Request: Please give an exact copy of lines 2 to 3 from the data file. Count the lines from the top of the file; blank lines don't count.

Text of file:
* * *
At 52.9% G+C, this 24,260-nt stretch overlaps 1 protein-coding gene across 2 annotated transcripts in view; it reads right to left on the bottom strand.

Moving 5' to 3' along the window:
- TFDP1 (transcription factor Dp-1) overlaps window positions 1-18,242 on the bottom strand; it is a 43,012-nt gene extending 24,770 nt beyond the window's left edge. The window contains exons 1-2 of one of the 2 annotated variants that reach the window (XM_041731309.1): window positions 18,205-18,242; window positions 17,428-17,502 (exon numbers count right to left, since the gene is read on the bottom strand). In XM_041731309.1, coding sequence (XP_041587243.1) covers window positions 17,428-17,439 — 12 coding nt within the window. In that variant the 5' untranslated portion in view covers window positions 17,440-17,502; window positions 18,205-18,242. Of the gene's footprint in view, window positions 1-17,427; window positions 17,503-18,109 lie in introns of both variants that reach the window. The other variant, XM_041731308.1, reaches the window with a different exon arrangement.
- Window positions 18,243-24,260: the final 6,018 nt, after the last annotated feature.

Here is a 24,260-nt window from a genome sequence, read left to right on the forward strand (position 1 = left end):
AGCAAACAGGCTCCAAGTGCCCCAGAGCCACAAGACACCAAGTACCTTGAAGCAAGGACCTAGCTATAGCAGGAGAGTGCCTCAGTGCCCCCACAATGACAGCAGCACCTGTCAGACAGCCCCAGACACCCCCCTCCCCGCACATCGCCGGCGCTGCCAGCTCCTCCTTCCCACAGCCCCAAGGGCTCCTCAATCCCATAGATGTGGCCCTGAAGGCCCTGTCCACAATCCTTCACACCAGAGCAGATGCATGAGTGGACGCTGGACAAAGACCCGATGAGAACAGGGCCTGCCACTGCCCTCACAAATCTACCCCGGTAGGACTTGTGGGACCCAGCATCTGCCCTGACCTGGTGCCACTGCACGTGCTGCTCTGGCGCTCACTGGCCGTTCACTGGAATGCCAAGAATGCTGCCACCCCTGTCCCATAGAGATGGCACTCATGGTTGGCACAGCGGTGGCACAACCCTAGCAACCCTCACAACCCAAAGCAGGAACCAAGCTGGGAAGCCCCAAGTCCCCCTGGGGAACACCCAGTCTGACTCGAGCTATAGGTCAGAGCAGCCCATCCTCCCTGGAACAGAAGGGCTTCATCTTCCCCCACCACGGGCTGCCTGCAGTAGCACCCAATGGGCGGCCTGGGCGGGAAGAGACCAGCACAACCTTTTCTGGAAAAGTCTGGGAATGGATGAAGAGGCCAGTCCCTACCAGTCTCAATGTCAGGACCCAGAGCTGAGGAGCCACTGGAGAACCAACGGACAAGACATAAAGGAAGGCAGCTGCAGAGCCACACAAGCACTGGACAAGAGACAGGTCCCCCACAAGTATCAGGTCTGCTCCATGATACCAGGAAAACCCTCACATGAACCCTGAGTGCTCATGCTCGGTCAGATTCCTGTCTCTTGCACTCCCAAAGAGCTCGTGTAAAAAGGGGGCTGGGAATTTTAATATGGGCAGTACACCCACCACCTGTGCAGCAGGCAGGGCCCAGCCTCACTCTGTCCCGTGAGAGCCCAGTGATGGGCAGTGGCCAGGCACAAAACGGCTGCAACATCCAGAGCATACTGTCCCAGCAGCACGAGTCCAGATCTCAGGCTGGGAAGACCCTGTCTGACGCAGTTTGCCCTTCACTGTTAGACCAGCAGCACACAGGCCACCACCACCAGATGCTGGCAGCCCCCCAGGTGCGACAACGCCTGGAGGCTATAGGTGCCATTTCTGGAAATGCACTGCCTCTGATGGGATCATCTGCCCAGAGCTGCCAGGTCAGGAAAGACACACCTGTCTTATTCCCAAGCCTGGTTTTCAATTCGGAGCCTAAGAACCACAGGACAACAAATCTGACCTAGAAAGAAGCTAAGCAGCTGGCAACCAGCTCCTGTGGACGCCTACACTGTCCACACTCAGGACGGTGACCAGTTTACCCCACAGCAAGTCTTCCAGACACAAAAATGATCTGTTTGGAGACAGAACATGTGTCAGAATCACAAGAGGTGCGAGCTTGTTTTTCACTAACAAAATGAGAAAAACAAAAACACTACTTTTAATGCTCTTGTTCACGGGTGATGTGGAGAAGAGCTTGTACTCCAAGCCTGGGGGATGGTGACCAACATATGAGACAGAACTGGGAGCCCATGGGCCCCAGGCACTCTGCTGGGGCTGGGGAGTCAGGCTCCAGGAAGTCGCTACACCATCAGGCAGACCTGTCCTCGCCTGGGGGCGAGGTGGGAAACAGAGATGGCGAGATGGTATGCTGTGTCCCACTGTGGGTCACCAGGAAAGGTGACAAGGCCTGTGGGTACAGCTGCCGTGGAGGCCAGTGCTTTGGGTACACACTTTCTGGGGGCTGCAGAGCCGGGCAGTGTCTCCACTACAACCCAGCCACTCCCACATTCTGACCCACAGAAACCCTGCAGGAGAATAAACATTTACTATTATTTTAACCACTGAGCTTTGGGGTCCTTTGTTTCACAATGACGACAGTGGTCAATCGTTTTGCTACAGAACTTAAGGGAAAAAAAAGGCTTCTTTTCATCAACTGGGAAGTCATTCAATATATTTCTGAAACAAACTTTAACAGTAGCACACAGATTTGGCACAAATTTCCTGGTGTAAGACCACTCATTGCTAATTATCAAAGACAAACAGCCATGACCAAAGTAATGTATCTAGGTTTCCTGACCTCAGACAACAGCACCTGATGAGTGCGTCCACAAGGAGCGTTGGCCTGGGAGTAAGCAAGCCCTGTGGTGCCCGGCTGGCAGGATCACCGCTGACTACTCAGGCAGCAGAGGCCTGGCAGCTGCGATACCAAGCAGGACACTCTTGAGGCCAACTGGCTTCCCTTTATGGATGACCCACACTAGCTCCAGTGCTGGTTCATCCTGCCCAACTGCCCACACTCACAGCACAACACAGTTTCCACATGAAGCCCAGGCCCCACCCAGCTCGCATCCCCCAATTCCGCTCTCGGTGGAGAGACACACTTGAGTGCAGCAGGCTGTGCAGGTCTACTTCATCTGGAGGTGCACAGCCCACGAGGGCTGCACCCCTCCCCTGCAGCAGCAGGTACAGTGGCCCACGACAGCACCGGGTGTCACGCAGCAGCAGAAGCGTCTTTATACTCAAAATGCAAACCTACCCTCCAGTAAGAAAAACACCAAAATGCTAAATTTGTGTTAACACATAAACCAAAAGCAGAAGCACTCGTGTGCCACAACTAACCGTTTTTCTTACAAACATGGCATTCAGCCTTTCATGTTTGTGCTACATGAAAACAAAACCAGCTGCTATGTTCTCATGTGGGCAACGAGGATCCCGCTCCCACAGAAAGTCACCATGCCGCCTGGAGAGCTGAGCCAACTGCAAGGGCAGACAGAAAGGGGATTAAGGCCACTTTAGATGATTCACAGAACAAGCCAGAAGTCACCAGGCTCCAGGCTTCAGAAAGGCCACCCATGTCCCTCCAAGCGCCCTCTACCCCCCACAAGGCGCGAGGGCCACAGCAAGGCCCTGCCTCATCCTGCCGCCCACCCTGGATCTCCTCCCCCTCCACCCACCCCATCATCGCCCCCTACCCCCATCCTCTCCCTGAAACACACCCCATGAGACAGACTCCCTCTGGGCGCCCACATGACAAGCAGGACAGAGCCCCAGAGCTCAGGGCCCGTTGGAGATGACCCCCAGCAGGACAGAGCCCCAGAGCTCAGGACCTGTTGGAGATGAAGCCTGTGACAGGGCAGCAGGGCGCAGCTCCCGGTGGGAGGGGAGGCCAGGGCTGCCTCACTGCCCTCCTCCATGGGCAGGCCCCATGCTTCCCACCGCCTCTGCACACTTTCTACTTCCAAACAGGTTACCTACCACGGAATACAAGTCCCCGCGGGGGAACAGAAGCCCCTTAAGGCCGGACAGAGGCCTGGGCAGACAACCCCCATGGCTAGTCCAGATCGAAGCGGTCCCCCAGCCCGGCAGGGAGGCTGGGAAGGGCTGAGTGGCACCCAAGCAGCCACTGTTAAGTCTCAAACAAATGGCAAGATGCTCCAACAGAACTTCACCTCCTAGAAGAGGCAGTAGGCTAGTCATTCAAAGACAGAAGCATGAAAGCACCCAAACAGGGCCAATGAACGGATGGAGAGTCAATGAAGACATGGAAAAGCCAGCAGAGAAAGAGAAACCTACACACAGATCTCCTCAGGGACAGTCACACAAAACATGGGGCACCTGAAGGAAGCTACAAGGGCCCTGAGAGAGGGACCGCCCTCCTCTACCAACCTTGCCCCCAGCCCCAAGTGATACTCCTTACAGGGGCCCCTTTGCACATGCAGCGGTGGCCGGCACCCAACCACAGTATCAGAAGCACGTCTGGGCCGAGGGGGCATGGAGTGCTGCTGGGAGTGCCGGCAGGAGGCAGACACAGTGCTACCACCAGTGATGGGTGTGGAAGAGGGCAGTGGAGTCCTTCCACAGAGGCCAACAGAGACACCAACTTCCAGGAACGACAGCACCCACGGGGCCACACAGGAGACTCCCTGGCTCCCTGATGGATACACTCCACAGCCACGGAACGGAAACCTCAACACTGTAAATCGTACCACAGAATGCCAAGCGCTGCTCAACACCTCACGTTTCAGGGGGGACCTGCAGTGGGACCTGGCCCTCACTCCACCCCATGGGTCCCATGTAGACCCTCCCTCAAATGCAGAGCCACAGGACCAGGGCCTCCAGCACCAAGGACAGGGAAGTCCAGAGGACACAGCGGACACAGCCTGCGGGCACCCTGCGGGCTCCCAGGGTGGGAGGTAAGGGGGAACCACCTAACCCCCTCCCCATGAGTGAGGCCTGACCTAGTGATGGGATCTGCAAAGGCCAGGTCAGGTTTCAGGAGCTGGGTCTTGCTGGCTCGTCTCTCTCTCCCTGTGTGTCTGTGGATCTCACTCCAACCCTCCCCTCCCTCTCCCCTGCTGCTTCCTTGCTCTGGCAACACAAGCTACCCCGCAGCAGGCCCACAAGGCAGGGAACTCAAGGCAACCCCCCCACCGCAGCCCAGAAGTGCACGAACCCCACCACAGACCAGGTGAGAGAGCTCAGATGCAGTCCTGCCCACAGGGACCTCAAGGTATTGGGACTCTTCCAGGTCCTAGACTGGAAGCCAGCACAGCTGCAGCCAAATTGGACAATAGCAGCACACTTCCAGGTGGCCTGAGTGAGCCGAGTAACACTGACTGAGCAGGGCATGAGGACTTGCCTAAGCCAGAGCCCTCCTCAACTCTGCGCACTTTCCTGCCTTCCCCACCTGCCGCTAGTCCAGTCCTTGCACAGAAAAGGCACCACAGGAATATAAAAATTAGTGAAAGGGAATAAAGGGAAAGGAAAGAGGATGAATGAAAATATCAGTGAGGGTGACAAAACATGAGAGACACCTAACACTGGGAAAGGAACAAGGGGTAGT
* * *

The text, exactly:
Moving 5' to 3' along the window:
- TFDP1 (transcription factor Dp-1) overlaps window positions 1-18,242 on the bottom strand; it is a 43,012-nt gene extending 24,770 nt beyond the window's left edge. The window contains exons 1-2 of one of the 2 annotated variants that reach the window (XM_041731309.1): window positions 18,205-18,242; window positions 17,428-17,502 (exon numbers count right to left, since the gene is read on the bottom strand). In XM_041731309.1, coding sequence (XP_041587243.1) covers window positions 17,428-17,439 — 12 coding nt within the window. In that variant the 5' untranslated portion in view covers window positions 17,440-17,502; window positions 18,205-18,242. Of the gene's footprint in view, window positions 1-17,427; window positions 17,503-18,109 lie in introns of both variants that reach the window. The other variant, XM_041731308.1, reaches the window with a different exon arrangement.